Ch 23: The Milky Way Galaxy

In structure, our Milky Way is most similar to:M-31, the Andromeda Galaxy
From the Sun, the distance to the Galactic Center is about:8,000 pc
What two observations allow us to calculate the Galaxy’s mass?the Sun’s orbital velocity and its distance from the Galactic Center
The circular but relatively flat portion of the galaxy is the ____disk
The first portion of the galaxy to form was the ___halo
A tightly packed group of a few hundred thousand very old stars is aglobular cluster
A ___ stands out in a photo of a galaxy because it shines brightly with light from massive young stars and glowing clouds of gas and dust.spiral arm
Our Milky Way galaxy is aspiral galaxy
Stars orbiting in the ___ near the galaxy’s center can have orbits highly inclined to the galactic plane.bulge
Why are ionization nebulae so bright?They are regions where gas is ionized by hot, young stars.
Galaxygravitationally bound collection of a large number of stars. The Sun is a star in the Milky Way Galaxy
Milky Way Galaxythe spiral galaxy in which the Sun resides. The disk of our Galaxy is visible in the night sky as the faint band of light known as the Milky Way
Galactic diskflattened region of gas and dust that bisects the galactic halo in a spiral galaxy. This is the region of active star formation.
Galactic bulgethick distribution of warm gas and stars around the center of a galaxy
Galactic haloregion of a galaxy extending far above and below the galactic disk, where globular clusters and other old stars reside
Spiral nebulahistorical name for spiral galaxies, describing their appearance
Spiral galaxygalaxy composed of a flattened, star-forming disk component which may have spiral arms and a large central galactic bulge
Variable stara star whose luminosity changes with time
Cataclysmic variablecollective name for novae and supernovae
Intrinsic variablestar that varies in appearance due to internal processes (rather than, say, interaction with another star)
Pulsating variable stara star whose luminosity varies in a predictable, periodic way
RR Lyraevariable star whose luminosity changes in a characteristic way. All RR Lyrae stars have more or less the same average luminosity
Cepheid variablestar whose luminosity varies in a characteristic way, with a rapid rise in brightness followed by a slower decline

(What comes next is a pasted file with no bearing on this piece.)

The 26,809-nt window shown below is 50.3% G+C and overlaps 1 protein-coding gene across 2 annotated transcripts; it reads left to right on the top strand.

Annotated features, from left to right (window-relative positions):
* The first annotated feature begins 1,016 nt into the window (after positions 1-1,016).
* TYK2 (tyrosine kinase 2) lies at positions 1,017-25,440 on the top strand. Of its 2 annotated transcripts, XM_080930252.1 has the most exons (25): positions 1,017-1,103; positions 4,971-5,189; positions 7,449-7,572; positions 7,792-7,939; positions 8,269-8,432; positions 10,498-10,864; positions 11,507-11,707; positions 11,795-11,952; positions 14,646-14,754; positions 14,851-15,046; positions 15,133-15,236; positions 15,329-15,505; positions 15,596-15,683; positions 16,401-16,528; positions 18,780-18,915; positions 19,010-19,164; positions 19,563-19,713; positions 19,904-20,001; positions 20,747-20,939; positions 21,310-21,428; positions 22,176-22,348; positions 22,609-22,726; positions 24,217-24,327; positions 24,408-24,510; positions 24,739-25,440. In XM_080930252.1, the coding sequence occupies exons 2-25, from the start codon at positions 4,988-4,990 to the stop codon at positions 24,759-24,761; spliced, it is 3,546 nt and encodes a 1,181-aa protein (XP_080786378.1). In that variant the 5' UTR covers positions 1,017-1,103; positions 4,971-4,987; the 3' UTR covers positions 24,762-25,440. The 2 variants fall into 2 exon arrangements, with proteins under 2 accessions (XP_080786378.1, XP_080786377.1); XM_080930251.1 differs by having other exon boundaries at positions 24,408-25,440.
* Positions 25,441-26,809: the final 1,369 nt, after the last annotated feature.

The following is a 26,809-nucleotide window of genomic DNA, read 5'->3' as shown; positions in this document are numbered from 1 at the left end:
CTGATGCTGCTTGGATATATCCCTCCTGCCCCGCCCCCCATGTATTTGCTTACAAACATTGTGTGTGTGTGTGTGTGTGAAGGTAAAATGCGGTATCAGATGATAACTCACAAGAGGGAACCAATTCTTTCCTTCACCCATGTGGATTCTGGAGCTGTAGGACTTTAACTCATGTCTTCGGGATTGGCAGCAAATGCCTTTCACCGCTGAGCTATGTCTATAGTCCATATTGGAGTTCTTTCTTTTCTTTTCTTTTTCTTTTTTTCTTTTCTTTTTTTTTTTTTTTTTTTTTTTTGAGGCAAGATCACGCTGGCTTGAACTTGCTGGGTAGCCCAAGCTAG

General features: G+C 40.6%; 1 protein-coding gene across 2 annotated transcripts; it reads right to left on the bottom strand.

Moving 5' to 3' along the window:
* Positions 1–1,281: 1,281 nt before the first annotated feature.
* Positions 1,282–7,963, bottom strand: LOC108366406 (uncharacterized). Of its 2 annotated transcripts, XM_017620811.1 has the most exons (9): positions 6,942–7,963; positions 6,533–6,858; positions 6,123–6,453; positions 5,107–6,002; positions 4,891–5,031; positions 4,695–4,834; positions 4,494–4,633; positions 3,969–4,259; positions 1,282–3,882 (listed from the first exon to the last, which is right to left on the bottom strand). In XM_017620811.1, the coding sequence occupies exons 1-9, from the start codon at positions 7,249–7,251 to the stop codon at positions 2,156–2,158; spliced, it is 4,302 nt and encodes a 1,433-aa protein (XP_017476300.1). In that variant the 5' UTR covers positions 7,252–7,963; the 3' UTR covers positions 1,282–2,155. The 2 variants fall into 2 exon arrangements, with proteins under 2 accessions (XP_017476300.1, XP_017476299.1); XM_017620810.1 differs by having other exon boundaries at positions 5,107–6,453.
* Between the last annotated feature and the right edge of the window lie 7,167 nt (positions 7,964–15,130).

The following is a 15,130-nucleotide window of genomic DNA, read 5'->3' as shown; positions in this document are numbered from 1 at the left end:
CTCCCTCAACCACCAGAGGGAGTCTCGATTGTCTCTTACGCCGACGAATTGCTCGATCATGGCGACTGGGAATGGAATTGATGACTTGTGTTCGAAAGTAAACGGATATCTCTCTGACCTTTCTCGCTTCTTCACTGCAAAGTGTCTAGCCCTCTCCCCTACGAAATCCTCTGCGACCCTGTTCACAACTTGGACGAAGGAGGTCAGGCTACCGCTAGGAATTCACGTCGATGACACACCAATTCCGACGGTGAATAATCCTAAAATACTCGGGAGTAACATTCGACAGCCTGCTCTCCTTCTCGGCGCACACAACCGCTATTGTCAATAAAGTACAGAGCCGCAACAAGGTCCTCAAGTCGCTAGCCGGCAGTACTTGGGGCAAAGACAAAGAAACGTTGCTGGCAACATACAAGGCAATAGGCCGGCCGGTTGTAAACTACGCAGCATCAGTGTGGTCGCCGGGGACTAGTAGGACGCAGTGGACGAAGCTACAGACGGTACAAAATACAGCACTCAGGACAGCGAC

Instability stripregion of the H-R diagram where pulsating post-main-sequence stars are found
Period-luminosity relationa relation between the pulsation period of a Cepheid variable and its absolute brightness
Galactic centerthe center of the Milky Way, or any other galaxy. The point about which the disk of a spiral galaxy rotates
Population I and II starsclassification scheme for stars based on the abundance of heavy elements. Within the Milky Way, Population I refers to young disk stars and Population II refers to old halo stars
Galactic yeartime taken for objects at the distance of the Sun (about 8 kpc) to orbit the center of the Galaxy, roughly 225 million years
Tidal streamsgroups of stars thought to be the remnants of globular clusters and even small satellite galaxies torn apart by our Galaxy’s tidal field
Thick diskregion of a spiral galaxy where an intermediate population of stars resides, younger than the halo stars but older than stars in the disk
Spiral armdistribution of material in a galaxy forming a pinwheel-shaped design, beginning near the galactic center
Spiral density waveProposed explanation for the existence of galactic spiral arms, in which coiled waves of gas compression move through the galactic disk, triggering star formation
Self-propagating star formationmode of star formation in which shock waves produced by the formation and evolution of one generation of stars triggers the formation of the next